This specification describes how to declare in a CBOR Web Token (CWT) (which is defined by RFC 8392) that the presenter of the CWT possesses a particular proof-of-possession key. Being able to prove possession of a key is also sometimes described as being the holder-of-key. This specification provides equivalent functionality to “Proof-of-Possession Key Semantics for JSON Web Tokens (JWTs)” (RFC 7800) but using Concise Binary Object Representation (CBOR) and CWTs rather than JavaScript Object Notation (JSON) and JSON Web Tokens (JWTs).

This is one of a series of specifications, including CWT [RFC 8392] – which mirrors JWT [RFC 7519], in which we are intentionally bringing functionality that is available in JSON to the CBOR and IoT world.

March 9, 2020
Allocating a CBOR tag for RFC 3339 date strings

IETF logoI have published the specification Concise Binary Object Representation (CBOR) Tag for Date to allocate a CBOR tag for RFC 3339 full-date values. While there’s already a tag for date-time values, there’s currently no tag allocated for full-date values – a date string without a time. The need for this arose for the ISO Mobile Driver’s License specification in the working group ISO/IEC JTC 1/SC 17 “Cards and security devices for personal identification”.

Thanks to Carsten Bormann for pointers on the best way to accomplish this.

The specification is available at:

An HTML-formatted version is also available at:

January 27, 2020
COSE and JOSE Registrations for WebAuthn Algorithms spec adding explanatory comments on design decisions

IETF logoThe “COSE and JOSE Registrations for WebAuthn Algorithms” specification has been updated to add explanatory comments on design decisions made that were discussed on the mailing list that Jim Schaad requested be added to the draft.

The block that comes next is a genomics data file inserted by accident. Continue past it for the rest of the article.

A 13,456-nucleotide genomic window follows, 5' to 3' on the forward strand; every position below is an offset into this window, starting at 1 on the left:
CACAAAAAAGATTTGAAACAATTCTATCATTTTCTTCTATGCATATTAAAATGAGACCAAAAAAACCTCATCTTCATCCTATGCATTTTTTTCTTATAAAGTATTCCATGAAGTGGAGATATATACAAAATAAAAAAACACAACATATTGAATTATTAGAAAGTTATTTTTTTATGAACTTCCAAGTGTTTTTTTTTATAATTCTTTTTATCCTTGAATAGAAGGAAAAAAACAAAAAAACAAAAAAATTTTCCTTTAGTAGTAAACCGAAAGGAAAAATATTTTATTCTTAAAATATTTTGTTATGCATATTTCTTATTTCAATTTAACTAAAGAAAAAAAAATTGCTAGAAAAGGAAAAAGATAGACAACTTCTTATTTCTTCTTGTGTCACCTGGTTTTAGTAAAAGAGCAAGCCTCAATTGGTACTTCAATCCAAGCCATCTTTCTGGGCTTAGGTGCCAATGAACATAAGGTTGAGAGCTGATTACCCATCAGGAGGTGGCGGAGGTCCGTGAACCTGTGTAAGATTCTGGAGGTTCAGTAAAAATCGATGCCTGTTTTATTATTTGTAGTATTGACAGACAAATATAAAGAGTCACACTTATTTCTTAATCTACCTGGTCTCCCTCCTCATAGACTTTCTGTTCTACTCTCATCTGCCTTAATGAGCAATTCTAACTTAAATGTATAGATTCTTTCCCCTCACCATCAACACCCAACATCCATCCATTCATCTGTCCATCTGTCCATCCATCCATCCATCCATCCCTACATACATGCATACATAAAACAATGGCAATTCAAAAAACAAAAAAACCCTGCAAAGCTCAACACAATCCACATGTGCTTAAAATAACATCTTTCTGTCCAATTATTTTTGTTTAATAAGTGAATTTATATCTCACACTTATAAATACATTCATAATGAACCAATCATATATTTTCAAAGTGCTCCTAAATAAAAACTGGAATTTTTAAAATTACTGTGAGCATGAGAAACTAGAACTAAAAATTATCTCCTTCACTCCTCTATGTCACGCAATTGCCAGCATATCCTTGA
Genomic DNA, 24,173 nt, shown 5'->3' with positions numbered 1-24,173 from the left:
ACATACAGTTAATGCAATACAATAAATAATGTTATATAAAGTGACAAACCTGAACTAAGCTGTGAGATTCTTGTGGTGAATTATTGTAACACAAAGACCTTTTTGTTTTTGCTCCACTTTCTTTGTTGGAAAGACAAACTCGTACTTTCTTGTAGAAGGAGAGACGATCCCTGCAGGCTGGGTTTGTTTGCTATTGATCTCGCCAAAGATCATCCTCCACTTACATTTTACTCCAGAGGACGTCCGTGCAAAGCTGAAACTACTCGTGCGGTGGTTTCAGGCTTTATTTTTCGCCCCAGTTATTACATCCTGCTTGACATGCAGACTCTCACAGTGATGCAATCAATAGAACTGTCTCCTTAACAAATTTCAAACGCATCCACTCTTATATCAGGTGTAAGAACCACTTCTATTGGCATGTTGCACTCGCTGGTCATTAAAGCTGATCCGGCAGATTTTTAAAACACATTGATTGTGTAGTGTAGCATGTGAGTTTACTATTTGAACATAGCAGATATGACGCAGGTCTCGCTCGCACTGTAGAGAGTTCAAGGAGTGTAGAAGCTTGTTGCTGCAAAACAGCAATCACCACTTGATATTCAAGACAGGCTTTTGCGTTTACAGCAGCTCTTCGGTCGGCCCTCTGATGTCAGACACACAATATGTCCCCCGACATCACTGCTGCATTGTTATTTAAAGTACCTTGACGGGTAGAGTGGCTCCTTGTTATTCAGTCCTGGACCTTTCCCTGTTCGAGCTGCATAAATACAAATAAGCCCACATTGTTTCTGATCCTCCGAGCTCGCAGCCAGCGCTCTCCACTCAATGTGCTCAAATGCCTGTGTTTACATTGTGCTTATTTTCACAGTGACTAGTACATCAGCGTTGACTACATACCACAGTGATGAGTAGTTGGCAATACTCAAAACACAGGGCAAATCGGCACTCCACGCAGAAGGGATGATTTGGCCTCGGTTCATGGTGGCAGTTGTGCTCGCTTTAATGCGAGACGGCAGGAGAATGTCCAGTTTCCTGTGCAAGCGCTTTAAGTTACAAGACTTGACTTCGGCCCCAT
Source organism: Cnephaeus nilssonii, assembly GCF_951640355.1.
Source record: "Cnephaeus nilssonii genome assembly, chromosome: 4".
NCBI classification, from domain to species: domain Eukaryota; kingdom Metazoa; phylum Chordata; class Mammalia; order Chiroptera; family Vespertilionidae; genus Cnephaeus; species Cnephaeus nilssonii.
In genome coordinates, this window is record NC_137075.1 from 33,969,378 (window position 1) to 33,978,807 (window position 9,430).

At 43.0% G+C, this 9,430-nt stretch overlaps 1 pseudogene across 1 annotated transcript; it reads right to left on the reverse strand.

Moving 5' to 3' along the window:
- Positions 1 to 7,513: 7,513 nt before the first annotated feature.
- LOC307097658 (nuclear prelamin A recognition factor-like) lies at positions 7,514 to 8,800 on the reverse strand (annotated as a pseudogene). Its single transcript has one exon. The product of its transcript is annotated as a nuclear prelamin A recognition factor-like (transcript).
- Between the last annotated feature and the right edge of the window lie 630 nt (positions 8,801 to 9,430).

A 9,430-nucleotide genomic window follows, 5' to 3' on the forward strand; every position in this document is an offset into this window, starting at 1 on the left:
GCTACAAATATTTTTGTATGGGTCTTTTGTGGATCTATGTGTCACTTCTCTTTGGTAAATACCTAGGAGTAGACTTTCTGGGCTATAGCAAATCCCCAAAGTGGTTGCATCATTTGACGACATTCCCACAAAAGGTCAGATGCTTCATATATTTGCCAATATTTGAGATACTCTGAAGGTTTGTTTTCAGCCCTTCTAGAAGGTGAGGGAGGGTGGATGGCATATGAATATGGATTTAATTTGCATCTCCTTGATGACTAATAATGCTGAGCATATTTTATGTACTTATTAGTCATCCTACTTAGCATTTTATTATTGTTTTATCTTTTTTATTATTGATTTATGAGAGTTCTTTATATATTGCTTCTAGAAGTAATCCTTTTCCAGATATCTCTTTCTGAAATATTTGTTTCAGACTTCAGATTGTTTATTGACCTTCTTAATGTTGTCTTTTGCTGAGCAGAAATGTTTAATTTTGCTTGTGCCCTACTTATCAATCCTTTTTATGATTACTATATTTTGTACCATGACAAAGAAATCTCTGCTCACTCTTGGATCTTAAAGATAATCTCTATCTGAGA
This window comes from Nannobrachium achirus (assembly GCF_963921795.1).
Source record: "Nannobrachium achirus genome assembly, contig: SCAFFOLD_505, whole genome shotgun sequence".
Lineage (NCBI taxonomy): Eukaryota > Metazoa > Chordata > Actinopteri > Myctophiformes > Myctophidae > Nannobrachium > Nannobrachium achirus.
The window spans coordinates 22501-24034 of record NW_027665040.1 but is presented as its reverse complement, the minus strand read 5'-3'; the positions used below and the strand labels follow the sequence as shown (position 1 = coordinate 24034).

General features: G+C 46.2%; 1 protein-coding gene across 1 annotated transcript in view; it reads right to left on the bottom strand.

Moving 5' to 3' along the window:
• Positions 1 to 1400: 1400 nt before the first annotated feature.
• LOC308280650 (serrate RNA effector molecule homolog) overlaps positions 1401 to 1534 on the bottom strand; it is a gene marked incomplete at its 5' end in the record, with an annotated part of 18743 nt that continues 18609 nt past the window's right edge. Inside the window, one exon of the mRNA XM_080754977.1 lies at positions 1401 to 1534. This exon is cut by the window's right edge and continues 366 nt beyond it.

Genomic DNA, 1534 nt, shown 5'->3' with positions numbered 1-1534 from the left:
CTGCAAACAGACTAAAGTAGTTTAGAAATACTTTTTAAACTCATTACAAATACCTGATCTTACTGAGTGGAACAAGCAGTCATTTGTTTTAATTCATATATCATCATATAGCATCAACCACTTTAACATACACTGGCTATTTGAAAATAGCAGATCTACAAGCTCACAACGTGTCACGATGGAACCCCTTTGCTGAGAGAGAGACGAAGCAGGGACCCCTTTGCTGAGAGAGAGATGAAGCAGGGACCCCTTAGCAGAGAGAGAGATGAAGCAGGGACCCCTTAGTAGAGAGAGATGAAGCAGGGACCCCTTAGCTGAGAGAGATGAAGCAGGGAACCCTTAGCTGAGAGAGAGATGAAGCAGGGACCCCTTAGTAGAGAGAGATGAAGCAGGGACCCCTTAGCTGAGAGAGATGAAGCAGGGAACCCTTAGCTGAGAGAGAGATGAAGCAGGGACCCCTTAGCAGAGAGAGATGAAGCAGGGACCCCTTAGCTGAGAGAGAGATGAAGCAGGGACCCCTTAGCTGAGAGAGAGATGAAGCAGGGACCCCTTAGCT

The specification is available at:

An HTML-formatted version is also available at:

November 6, 2019
Proof-of-Possession Key Semantics for CBOR Web Tokens (CWTs) sent to the RFC Editor

OAuth logoI’m pleased to report that the Proof-of-Possession Key Semantics for CBOR Web Tokens (CWTs) specification is now technically stable and will shortly be an RFC – an Internet standard. Specifically, it has now progressed to the RFC Editor queue, meaning that the only remaining step before finalization is editorial due diligence. Thus, implementations can now utilize the draft specification with confidence that that breaking changes will not occur as it is finalized.

The abstract of the specification is:

This specification describes how to declare in a CBOR Web Token (CWT) (which is defined by RFC 8392) that the presenter of the CWT possesses a particular proof-of-possession key. Being able to prove possession of a key is also sometimes described as being the holder-of-key. This specification provides equivalent functionality to “Proof-of-Possession Key Semantics for JSON Web Tokens (JWTs)” (RFC 7800) but using Concise Binary Object Representation (CBOR) and CWTs rather than JavaScript Object Notation (JSON) and JSON Web Tokens (JWTs).

Thanks to the ACE working group for completing this important specification.

The specification is available at:

An HTML-formatted version is also available at:

October 24, 2019
COSE and JOSE Registrations for WebAuthn Algorithms spec addressing WGLC comments

IETF logoThe “COSE and JOSE Registrations for WebAuthn Algorithms” specification has been updated to address working group last call (WGLC) feedback received. Thanks to J.C. Jones, Kevin Jacobs, Jim Schaad, Neil Madden, and Benjamin Kaduk for their useful reviews.

The specification is available at:

An HTML-formatted version is also available at:

October 21, 2019
Proof-of-Possession Key Semantics for CBOR Web Tokens (CWTs) spec addressing Gen-ART and SecDir reviews